MIRROR POSITION: Mirror on Top, Tool on Bottom

ABRASIVE: Use with polishing compound (usually Cerium Oxide) and a Pitch Lap Tool

PRESSURE: Light - with good contact between lap and mirror, no additional downward force is necessary.

DESCRIPTION:

The W Stroke is just what it sounds like, the center of the mirror traces a broad, wide W pattern over the face of the tool. The normal stroke amplitude is 3/4 mirror diameter - that means the mirror center comes to within 1/8 diameter of the tool edge on all sides. In the diagram, you can see the imaginary dotted-line ring drawn at 3/4 diameter - the spacing from the tool edge is uniformly 1/8 diameter.

For a 6" or 8" mirror, the 7 segment W as shown is just about right. Use proportionally more segments for bigger mirrors. Work to keep the spread (right-to-left motion in the diagram) even, so that the edge and center deepen the same amount.

On a small mirror, this stroke can work fast. Berry in [Berry94] claims a mere 72 strokes with CeO will fully parabolize a 6" f/8 mirror. So take it easy, and test often. Better to under-correct, and do a few more W strokes, than to over-correct and have to flatten back out form a hyperbola.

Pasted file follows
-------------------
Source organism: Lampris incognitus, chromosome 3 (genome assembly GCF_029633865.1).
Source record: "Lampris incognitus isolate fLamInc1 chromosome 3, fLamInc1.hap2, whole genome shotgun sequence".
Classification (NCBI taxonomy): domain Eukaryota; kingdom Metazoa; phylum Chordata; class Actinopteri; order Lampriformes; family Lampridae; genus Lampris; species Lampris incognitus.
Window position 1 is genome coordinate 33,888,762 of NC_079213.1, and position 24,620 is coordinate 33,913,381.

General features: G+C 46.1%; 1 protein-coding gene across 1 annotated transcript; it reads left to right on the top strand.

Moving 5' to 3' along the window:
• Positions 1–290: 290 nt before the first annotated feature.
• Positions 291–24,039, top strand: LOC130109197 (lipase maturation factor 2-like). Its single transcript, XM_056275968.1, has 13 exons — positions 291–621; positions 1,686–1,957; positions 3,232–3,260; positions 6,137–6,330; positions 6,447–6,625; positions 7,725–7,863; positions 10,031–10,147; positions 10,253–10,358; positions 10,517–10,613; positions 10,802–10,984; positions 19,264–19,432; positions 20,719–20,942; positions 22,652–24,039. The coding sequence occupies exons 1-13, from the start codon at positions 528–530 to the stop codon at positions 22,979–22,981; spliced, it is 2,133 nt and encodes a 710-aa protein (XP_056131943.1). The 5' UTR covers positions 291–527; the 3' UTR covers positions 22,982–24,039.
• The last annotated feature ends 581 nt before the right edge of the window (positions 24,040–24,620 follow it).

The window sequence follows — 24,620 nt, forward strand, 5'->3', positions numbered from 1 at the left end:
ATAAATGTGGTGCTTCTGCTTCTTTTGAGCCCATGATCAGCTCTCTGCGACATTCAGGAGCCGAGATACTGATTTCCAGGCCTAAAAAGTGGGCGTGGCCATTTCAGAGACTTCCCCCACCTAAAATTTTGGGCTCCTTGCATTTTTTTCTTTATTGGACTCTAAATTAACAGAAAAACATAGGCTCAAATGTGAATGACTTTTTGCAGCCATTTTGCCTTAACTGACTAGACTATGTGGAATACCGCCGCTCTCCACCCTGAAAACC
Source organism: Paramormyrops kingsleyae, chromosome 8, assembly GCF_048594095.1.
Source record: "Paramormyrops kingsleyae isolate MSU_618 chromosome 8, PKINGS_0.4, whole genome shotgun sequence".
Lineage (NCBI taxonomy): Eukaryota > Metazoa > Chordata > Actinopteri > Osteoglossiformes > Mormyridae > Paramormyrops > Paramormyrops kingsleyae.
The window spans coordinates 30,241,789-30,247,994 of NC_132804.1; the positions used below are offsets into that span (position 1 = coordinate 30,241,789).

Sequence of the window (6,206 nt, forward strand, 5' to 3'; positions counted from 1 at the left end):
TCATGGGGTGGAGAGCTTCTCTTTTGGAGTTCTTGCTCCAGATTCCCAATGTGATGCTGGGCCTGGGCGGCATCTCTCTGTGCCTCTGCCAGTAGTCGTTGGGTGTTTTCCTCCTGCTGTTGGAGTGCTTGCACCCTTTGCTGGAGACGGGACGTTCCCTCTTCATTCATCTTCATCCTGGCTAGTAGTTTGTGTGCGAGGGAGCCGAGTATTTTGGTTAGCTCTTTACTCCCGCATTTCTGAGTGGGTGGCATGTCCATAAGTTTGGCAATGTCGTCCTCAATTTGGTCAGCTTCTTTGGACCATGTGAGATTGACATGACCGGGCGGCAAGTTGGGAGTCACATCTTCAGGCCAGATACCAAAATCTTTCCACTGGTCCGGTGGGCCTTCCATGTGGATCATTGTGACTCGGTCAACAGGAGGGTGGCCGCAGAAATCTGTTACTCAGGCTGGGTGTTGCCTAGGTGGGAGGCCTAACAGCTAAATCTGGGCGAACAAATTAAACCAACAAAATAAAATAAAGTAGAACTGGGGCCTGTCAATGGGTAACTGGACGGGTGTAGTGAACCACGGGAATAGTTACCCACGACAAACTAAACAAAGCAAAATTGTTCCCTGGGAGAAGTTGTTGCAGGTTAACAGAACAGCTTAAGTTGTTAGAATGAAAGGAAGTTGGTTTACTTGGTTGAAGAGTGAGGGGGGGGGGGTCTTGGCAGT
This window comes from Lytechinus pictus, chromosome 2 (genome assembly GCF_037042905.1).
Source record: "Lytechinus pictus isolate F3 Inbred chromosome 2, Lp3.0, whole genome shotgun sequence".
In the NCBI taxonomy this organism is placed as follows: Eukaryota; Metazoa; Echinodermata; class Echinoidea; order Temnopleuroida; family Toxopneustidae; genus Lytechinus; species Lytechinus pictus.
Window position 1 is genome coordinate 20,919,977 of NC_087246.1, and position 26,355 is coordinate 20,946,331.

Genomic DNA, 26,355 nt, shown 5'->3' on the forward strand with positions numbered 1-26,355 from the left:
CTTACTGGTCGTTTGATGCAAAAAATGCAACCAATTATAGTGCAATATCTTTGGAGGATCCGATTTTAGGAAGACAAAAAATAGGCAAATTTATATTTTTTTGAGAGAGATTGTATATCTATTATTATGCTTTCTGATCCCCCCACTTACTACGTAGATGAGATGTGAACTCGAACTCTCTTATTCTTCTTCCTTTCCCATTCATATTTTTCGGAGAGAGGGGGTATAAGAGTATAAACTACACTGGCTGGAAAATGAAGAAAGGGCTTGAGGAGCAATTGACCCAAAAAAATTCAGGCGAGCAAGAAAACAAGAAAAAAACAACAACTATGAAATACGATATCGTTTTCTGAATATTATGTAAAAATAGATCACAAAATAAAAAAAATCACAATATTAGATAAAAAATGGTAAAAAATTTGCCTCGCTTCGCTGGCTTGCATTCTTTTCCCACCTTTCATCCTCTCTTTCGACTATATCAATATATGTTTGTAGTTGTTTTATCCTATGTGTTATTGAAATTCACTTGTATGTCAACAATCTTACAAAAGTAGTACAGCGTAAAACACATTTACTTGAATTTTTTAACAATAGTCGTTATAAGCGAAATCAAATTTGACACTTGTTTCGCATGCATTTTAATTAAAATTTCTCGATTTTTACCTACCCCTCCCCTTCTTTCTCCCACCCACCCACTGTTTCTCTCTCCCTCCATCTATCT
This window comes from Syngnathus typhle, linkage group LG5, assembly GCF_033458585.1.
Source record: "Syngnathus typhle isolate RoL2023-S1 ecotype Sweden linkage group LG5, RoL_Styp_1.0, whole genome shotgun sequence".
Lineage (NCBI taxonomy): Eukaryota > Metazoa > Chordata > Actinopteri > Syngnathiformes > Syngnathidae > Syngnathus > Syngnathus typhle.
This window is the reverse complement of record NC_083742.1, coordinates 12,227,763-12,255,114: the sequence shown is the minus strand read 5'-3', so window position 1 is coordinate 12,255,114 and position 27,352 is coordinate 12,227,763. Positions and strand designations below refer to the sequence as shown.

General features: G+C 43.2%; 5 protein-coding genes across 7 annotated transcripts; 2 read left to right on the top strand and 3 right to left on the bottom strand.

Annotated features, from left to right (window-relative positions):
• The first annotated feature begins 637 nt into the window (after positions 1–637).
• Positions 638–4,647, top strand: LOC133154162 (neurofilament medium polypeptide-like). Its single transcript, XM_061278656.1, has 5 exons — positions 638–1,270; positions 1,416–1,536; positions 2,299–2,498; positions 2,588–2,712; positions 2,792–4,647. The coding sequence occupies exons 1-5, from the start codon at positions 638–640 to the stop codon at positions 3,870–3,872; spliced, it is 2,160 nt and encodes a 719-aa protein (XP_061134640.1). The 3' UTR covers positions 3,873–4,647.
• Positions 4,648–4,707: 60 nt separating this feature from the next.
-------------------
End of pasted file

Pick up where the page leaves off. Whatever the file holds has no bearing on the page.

DIAGRAM:

Click to view W-Stroke Diagram

Click Picture at right to View Diagram
Illustrates the normal W-Stroke, which evenly deepens the center and edge.

VIDEO:

Click to view video of the normal W Stroke

Click Picture at right to Play Video
Format: Windows Media Player Format (WMV)
Size: 378 kB     Length: 30 Seconds
Please ignore the background chatter; this was recorded in the  busy and crowded Stellafane Mirror Workshop.


The W Center Deepening Stroke

USE: Used to parabolize a mirror when figuring, after testing shows the center needs deepening more than the edge.

MIRROR POSITION: Mirror on Top, Tool on Bottom

ABRASIVE: Use with polishing compound (usually Cerium Oxide) and a Pitch Lap Tool

PRESSURE: Light - with good contact between lap and mirror, no additional downward force is necessary.

DESCRIPTION:

Very much like the W Stroke except there are additional strokes when the mirror center is near the tool edge at both extremes. This causes the mirror center to wear more than the mirror edge, deepening it.

DIAGRAM: Click to view W Center Deepening Stroke Diagram

Click Picture at right to View Diagram
Illustrates the W Center Deepening Stroke, which deepens the center more than the edge.

VIDEO: Click to view video of the center deepening W Stroke

Click Picture at right to Play Video
Format: Windows Media Player Format (WMV)